Each one had fond memories to share, about the icon that was R D Burman

R D Burman or Pancham as he was fondly called, loved to use different sounds in his music, in his compositions.  So there was the clinking glass, the miniature dholak, the sandpaper, a gargle.  They spoke of how he would notice and hold on to a rhythm his musicans were playing while they were warming up for the music session and incorporate it in a song, if it appealed to him. It was indeed revealing -  the madness which was RDB.  The film gave an insight into what goes into the making of a song.  

One associates a flamboyance with a personality like Shammi Kapoor.  And here he was, with his clear , light eyes, peering back into the past, remembering  and picking out incidents from memory.

Then there was Gulzar.  One associates a soulfulness, a serenity, a calm with Gulzaar.  And here he was talking about his friend Pancham.  His buddy Pancham.  Sharing anecdotes of how RDB saved some compositions exclusively for him, adding, "kya karoon, tera thobda saamney aa gaya ".  He narrates how RDB teased him when he wrote the song from Ijaazat - "Mera kuch saaman", commenting that it wasn't lyrics at all.  R D Burman had further commented,  " kal ko Times of India lekar aaogey and kahogey iski tune banaaa do.."  Such incidents of the camaraderie between the two, brought a smile to the lips.

 Gulzaar, R D Burman, Shammi Kapoor are all great personalities.  But  one got a glimpse of the person behind the persona and found them more likeable.   More closer to  you than when they were while on the pedestal  you had placed them on.  And in all this, the respect for them had only multiplied.

Taufiq Quereshi and Zakir Hussain.   For me, Zakir Hussain in concert was sheer magic.  His mastery over the tabla,  the joy he radiated when he played the table, the wild hair flying, the sweet and almost mischievous smile.... Taufiq Quereshi had always seemed dull in comparison.   I knew he was a master of percussion.  But  I was never as awe struck by him as I was by Zakir Hussain.  How ignorant I was !  In this documentary, he speaks so passionately about R D Burman's musical genius, he demonstrates some intricacies so effortlessly and clearly.... Taufiq Quereshiji - hum aapke gunehgaar hain !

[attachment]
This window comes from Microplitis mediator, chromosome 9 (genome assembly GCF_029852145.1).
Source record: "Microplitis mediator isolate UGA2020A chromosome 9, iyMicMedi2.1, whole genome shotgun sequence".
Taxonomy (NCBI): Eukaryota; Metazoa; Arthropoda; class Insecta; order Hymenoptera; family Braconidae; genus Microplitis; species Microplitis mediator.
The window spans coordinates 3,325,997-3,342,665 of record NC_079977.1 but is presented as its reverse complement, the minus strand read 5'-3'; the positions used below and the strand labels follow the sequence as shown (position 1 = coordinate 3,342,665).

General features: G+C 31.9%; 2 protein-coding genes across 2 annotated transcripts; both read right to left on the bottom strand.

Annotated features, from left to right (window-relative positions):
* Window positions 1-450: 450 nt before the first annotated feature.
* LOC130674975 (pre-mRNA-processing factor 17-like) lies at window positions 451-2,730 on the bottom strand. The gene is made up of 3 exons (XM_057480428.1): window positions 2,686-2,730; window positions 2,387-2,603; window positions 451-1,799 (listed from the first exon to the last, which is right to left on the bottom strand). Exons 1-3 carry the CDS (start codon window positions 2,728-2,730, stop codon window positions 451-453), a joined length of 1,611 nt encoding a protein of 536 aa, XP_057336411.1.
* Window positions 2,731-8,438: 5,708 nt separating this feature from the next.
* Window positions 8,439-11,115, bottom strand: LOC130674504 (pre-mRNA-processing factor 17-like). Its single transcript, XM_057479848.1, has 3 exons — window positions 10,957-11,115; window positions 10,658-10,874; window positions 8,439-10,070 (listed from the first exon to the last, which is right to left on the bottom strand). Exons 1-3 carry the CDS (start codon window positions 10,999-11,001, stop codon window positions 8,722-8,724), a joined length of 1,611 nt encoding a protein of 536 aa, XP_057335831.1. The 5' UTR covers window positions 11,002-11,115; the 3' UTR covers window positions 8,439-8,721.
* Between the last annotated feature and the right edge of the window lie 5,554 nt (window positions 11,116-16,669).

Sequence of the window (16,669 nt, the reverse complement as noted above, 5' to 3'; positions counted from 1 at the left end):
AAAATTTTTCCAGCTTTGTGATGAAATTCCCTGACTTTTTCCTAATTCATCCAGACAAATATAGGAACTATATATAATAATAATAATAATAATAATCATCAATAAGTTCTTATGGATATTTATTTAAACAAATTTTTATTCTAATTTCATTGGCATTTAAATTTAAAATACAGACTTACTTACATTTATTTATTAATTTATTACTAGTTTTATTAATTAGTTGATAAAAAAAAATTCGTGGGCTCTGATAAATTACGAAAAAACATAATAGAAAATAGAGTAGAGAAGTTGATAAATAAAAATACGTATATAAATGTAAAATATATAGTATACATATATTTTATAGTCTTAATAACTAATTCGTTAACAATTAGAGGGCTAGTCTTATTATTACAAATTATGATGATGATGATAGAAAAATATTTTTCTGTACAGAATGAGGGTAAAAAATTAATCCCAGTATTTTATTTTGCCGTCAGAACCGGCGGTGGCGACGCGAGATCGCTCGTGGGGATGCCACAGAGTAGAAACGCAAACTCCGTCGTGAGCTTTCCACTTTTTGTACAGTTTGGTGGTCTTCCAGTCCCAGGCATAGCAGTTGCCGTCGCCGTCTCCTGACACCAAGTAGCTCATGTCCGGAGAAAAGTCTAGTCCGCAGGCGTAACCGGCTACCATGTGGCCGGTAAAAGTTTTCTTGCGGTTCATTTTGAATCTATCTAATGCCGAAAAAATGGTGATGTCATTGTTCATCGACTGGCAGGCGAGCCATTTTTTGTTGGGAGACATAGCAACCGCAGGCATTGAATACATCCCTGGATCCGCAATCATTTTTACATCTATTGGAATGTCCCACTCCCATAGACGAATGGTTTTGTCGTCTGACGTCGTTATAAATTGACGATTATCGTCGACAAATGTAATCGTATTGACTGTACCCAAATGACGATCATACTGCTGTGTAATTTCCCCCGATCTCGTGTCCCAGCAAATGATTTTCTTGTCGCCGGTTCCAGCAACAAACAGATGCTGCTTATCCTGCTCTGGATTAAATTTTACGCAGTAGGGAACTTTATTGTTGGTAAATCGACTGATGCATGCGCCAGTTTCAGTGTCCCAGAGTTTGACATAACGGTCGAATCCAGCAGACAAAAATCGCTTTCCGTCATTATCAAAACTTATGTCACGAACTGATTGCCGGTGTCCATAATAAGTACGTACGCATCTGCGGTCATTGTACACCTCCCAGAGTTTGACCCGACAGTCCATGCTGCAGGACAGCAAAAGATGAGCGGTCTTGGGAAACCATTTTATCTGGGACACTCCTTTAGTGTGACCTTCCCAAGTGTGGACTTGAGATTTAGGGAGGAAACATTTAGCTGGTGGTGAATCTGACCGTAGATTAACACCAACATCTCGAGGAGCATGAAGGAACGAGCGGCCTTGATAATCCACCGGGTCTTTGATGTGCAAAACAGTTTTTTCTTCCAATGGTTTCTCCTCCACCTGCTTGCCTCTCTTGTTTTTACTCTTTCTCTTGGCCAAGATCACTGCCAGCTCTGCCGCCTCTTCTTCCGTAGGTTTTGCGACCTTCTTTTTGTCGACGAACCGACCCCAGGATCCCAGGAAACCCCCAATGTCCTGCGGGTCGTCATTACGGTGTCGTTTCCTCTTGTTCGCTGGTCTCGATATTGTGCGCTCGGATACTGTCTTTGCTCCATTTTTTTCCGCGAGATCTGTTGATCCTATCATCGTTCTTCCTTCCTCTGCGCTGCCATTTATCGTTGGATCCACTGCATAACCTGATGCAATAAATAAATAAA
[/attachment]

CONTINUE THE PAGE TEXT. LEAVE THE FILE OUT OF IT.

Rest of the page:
There was one common sentiment that ran through each of the  reminisces.    They all spoke wistfully,   fondly and longingly of R D Burman, .. almost willing him to spring to life, before their eyes once again. 

It was a good experience sitting with a bunch of  Pancham fans and watching this film.  The collective energy was palpable.

One thing is for sure...whenever I will listen to a R D Burman song now , I will be feeling differently.  The ear will be picking out sounds, nuances... which make it a distinctive R D B song.   The song will sound different now.

tthe pain in their gulzar etc eyes...eys... the joy on the fan's faces remain with u long afttethe movue ends